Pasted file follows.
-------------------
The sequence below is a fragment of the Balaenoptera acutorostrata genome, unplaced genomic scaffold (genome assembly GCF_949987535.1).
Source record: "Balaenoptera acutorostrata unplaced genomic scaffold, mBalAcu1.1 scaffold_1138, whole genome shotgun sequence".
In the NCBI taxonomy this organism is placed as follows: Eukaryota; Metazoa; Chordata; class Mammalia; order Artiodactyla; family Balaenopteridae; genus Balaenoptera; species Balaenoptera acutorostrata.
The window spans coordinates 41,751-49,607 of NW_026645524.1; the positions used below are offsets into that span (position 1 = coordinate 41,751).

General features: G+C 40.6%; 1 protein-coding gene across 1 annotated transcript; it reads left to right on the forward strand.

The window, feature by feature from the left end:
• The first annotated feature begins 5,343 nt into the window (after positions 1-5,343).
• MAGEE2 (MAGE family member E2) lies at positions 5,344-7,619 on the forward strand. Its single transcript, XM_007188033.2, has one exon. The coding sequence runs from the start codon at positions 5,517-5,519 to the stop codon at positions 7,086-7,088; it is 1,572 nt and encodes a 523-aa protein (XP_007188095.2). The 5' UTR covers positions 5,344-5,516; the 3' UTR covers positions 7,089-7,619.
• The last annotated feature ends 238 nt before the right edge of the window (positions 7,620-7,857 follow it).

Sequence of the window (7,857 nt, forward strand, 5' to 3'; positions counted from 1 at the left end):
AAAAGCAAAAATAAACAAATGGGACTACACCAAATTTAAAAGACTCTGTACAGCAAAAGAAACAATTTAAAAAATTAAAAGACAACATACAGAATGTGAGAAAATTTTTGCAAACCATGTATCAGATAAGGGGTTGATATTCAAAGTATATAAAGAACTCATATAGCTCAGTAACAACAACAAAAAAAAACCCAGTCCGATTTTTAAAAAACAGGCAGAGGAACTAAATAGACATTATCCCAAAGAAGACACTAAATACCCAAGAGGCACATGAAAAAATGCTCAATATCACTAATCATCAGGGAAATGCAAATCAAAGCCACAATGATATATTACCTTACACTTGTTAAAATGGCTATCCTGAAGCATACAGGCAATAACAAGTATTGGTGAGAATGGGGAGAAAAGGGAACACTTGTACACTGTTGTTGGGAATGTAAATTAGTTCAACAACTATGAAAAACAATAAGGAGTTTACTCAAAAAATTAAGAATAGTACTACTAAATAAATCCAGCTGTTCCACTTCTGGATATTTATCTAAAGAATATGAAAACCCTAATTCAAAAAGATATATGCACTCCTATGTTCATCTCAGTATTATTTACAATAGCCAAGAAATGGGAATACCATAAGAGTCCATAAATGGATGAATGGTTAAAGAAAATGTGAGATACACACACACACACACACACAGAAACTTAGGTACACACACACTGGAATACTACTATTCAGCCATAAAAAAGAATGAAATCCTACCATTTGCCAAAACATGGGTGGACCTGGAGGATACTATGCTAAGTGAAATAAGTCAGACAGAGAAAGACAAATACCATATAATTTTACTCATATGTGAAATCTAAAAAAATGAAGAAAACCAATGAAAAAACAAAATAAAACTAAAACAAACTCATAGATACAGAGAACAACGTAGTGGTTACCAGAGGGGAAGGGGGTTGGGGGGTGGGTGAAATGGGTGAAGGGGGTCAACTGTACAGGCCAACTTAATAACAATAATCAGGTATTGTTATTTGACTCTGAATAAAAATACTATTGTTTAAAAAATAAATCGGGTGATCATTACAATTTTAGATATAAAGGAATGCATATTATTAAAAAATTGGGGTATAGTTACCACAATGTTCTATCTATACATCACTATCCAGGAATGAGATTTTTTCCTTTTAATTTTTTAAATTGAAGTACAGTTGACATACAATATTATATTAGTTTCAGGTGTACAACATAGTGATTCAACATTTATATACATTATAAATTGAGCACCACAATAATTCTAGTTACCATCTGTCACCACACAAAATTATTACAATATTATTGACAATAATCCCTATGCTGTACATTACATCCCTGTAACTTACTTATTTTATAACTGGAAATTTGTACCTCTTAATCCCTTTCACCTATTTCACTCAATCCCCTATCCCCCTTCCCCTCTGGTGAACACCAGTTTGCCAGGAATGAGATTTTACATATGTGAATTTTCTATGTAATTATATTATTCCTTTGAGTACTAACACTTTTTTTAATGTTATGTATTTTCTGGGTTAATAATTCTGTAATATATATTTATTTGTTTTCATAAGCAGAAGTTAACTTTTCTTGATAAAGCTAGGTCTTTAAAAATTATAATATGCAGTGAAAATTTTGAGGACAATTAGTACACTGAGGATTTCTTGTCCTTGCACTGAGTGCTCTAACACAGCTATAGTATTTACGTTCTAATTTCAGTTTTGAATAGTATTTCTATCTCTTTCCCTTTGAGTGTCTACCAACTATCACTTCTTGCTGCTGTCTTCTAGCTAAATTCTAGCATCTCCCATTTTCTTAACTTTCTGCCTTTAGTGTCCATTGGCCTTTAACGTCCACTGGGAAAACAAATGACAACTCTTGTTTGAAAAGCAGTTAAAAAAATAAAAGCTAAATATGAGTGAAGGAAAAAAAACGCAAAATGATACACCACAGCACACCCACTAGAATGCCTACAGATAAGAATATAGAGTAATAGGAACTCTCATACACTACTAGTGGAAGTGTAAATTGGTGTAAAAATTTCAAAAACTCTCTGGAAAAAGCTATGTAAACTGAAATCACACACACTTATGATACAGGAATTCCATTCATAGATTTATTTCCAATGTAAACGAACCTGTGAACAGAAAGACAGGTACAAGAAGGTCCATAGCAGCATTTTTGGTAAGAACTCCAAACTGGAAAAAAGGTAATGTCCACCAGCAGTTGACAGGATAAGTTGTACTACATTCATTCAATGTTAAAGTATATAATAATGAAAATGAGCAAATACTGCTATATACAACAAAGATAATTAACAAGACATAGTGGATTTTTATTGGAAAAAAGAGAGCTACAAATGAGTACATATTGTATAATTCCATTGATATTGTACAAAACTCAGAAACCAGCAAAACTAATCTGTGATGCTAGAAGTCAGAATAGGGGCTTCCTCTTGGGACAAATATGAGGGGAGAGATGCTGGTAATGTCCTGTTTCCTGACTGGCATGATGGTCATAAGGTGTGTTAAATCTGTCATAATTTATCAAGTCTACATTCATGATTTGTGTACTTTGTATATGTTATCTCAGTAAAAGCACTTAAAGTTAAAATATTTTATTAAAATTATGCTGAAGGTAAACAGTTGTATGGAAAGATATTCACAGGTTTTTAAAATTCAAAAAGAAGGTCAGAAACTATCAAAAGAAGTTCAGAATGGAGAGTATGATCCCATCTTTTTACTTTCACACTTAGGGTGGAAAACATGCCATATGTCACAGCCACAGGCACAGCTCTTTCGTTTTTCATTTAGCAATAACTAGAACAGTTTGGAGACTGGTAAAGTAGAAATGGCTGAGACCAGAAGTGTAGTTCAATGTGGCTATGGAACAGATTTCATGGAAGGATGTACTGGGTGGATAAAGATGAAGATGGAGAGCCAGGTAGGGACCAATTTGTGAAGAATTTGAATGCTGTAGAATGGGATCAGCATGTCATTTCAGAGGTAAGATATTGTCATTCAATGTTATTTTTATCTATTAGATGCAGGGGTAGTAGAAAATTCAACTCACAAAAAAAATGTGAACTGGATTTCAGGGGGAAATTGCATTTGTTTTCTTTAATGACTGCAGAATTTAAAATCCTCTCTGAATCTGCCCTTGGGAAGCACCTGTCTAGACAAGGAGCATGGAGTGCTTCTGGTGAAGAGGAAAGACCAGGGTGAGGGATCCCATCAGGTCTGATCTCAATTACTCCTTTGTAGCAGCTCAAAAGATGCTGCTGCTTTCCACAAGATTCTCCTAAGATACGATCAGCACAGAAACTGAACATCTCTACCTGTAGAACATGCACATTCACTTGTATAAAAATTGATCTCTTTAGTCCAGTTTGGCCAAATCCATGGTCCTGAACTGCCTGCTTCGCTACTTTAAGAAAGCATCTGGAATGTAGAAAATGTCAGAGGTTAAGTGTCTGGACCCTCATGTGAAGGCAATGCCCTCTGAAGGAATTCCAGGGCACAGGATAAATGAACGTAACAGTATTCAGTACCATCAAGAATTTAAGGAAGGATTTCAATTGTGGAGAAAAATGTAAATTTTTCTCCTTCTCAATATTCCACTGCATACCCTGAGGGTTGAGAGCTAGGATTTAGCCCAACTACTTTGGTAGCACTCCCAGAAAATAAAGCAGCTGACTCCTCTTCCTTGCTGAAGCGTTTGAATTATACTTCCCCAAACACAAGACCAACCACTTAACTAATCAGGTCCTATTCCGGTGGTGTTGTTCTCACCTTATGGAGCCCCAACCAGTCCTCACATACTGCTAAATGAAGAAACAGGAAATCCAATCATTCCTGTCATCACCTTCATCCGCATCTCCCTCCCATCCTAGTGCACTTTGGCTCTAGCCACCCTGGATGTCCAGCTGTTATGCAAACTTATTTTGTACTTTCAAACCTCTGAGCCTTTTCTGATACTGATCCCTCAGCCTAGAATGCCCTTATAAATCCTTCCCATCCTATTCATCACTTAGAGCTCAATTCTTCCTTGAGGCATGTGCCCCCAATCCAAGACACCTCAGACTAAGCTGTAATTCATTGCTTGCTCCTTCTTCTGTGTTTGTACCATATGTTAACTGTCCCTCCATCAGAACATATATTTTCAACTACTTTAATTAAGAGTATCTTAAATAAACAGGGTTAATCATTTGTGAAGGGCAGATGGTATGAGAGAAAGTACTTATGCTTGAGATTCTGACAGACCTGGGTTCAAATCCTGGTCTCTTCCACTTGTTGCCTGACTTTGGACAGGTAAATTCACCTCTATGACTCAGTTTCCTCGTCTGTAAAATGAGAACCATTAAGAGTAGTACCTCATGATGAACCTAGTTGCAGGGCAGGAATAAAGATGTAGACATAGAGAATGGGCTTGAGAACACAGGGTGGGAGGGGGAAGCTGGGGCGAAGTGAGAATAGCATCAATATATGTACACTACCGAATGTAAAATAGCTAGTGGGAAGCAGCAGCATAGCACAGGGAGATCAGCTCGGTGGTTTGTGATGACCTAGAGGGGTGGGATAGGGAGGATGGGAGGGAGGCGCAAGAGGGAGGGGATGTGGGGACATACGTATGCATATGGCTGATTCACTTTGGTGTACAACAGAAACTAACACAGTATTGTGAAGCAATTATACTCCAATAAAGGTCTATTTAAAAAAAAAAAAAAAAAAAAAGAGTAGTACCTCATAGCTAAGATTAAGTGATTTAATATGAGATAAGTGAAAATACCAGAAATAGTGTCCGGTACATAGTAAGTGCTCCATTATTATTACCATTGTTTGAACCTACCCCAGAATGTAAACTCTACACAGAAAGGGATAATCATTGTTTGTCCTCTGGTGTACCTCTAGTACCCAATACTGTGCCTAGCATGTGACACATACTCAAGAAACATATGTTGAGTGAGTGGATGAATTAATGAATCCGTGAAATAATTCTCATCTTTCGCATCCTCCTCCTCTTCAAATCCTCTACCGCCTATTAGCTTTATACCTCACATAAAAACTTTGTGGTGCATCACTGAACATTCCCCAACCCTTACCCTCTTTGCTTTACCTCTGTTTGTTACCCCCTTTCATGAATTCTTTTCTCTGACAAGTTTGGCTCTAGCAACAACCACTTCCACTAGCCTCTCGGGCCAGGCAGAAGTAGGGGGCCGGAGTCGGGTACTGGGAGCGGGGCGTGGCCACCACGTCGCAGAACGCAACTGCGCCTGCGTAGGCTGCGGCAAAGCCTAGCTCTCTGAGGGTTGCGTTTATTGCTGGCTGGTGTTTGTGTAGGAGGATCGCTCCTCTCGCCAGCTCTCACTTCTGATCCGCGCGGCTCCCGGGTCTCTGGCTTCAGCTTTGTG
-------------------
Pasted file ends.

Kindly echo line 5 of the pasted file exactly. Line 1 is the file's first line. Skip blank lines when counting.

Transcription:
General features: G+C 40.6%; 1 protein-coding gene across 1 annotated transcript; it reads left to right on the forward strand.